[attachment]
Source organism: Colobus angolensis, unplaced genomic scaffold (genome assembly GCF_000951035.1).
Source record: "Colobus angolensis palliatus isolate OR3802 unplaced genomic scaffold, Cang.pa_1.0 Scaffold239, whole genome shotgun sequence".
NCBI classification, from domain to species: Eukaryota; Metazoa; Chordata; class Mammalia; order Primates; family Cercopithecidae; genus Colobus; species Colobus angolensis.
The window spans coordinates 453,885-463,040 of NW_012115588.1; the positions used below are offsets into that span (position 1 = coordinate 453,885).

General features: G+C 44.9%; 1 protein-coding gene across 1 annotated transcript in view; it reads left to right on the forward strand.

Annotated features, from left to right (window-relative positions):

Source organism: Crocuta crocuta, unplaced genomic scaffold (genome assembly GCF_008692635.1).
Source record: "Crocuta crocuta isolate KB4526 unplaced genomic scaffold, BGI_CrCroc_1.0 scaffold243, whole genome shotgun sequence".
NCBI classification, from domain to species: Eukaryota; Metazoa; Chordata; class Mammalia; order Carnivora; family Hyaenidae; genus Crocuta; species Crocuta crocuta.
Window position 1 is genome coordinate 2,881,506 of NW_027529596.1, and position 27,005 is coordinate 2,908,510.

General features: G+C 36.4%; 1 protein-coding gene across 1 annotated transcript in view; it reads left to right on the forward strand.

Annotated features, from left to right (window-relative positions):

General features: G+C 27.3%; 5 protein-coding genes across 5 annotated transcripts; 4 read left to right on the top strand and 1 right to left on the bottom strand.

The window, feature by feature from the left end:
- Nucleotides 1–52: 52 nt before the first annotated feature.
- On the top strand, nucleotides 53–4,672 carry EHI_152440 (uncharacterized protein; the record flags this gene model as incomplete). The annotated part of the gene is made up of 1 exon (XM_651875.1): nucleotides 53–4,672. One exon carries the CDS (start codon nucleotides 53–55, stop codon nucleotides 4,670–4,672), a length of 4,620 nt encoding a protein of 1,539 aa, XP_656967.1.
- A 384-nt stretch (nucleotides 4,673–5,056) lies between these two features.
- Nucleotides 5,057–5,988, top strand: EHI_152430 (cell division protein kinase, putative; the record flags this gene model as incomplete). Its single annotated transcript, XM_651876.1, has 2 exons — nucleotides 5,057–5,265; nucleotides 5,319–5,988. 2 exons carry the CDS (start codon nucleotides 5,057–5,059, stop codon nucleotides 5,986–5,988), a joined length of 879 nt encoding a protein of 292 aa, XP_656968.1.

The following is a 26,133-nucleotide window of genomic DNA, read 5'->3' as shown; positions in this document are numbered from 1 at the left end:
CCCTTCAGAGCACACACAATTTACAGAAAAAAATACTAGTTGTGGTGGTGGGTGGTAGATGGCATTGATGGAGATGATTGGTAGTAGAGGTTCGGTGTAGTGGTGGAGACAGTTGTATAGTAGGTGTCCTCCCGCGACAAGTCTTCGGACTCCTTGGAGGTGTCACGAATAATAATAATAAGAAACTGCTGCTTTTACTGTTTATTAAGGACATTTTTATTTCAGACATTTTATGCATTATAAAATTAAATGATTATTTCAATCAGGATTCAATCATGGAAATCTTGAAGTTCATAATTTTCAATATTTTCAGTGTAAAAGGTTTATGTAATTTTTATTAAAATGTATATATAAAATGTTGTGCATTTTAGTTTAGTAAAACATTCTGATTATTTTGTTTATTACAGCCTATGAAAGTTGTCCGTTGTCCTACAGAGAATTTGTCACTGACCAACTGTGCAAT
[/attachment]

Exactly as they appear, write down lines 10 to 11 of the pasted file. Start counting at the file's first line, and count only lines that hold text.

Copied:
Window position 1 is genome coordinate 2,881,506 of NW_027529596.1, and position 27,005 is coordinate 2,908,510.

General features: G+C 36.4%; 1 protein-coding gene across 1 annotated transcript in view; it reads left to right on the forward strand.